Zambia Elections 2016, some Cast and Crew dynamics
Gabriel C Banda
IN our previous writing posting, we shared our thoughts related to Zambia’s Elections of 2016. We will now discuss more on the factors favouring or challenging the candidates.
We have discussed the Running Mate dynamics, which may help or hinder a candidate. The Economist Intelligence Unit’s recent reporting on Zambia says, “Mr Hichilema has been able to tap into growing resentment over the dismal economic performance over the past 18 months, including a rapid rise in living costs, and he has benefitted from the backing of some senior PF figures.”
And, the EIU writing adds, “We expect him to win a narrow victory, but the unlevel electoral playing field poses a major risk to this forecast.”
These views from the EIU report may not hold in some situations. We have argued that there are many factors in Zambia that the EIU reporting has not considered, has ignored, has been subjective on, or has been weak on. We argue that it is not easy to be definite with some win prediction. There are many issues to appreciate and understand.
The issue of “dismal economic performance” has to be weighed together with other factors. In urban areas, the roads that some of us have been cautious about have actually received huge support from town dwellers.
Traffic congestion has eased with the commissioning of the roads. In residential areas, roads have been repaired or newly built. These have greatly affected the residential areas. In rainy season, people in peri-urban residential areas will now walk and travel with more ease. But even in rural areas, some road works have eased the situation of persons in many areas.
Personally, I believe that the roads programme should have been more limited, with resources targeted on more essential basics, particularly water and sanitation. If I had the authority, I would immediately reduce the roads programme and redirect or find resources towards water and sanitation. But a lesson is that the same zeal used on roads, if used on water and sanitation, can bring great progress in more critical, and immediate, basics.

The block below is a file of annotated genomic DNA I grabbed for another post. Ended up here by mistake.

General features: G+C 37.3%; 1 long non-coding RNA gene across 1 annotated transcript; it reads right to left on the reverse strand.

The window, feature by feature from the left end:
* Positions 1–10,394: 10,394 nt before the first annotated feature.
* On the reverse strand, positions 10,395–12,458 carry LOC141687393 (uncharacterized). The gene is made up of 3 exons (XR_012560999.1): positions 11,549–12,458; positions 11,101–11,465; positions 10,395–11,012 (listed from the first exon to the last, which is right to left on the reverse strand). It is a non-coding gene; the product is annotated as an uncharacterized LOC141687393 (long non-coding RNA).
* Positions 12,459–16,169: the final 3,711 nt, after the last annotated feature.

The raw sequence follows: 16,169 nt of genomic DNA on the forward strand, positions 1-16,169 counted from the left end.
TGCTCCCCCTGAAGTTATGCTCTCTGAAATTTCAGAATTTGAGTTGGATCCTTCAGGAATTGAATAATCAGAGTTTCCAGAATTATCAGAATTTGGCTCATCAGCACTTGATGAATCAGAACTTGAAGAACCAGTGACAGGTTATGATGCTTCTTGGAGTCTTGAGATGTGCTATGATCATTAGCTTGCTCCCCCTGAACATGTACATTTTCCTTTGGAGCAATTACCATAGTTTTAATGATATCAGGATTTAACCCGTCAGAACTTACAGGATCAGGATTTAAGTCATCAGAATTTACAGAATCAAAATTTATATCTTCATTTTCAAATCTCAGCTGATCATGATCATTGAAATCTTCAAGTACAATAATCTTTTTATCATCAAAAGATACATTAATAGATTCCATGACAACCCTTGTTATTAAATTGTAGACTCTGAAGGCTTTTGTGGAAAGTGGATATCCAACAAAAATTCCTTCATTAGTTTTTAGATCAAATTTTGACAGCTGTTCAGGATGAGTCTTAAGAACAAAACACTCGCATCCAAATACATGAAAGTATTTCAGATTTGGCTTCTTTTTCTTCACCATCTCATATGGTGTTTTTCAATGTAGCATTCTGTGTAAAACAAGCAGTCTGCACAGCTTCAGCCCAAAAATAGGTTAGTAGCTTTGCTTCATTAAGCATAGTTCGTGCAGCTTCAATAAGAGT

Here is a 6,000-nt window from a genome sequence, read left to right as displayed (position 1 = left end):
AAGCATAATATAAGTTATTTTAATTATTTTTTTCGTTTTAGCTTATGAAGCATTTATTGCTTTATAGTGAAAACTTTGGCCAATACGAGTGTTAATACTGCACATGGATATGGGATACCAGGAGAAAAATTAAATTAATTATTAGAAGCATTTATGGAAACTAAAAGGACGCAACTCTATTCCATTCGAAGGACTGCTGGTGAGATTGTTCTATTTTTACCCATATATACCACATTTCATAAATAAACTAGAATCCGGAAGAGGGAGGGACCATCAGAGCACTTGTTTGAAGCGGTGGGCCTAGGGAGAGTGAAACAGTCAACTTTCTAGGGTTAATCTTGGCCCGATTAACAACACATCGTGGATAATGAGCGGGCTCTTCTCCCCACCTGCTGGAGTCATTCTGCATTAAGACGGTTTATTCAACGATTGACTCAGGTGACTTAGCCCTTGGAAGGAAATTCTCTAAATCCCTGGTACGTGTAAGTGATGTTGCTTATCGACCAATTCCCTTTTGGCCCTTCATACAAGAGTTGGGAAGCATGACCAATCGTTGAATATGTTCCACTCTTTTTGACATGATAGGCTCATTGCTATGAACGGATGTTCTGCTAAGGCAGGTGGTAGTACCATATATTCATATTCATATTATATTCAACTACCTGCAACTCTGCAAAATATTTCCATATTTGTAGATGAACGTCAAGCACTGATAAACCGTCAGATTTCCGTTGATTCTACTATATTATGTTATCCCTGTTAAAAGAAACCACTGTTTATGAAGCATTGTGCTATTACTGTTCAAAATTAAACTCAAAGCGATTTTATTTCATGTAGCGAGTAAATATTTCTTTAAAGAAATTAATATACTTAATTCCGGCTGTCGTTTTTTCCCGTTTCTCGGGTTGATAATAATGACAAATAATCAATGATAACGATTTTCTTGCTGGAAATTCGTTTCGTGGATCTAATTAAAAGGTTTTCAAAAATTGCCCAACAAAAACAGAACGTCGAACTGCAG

The bigger argument in elections of 2016 is that the roads some of us are critical of are actually a key reason for many registered voters to turn up and vote. In rural and urban areas, there has also been infrastructure like health facilities and schools built.
Cross Overs and Defectors
And on the “backing of some PF members,” we believe that the effect of crossing politicians on Edgar Lungu’s candidacy is minimal. Some of the PF members leaving to join the HH campaign were already against Edgar Lungu in 2015.
Some had tried to prevent him from standing for the 2015 by-elections through removing him from his PF and government positions while some stood as candidates in some parallel convention to select one to stand as President. But the response of other PF officials and the public made Edgar Lungu retain his positions and even become the official PF candidate for the 2015 presidential by-election.
The actions of some of those that have now left to join HH actually contributed to public sympathy towards Edgar Lungu and his election in January 2015. In fact, some voters are turning out to go and vote for Edgar Lungu because some PF officials have embedded themselves with the opposition candidate.
So, the official defection of the officials from PF to the opposition is not a significant handicap but may actually have helped the situation of Edgar Lungu. For some defectors like Mulenga Sata, son of late president Michael Sata, things may sometimes depend on what some voters think about his late father.
It is not automatic that people in the public think Michael Sata did some work they applaud. Some may applaud Michael Sata but do not like the son’s shifting to the HH crew. The influence of one-time PF Vice President, and Acting/Caretaker President when Michael Sata died, may be limited with some voters being against him because of the events around the time he was acting president.
It will be interesting to find out what results those persons, and their associates and politician family members, who have defected to the opposition and are standing as candidates during the 2016 elections in positions like MP, will get.
Some voters may turn up to vote against HH because of the team and crew he has with him. The persons who joined HH’s campaign may have advantaged him to some and disadvantaged him with others. Only the actual numbers will show.
So, unlike what the EIU report says, there might be negative effect on Edgar Lungu’s popularity as defectors abandon PF and Edgar Lungu but that effect may be very minimal. Those who cross-over may sometimes lead to difficulties for their new host. In elections, the company you take in may advantage or disadvantage you.
GCB, By August 12, 2016, LUSAKA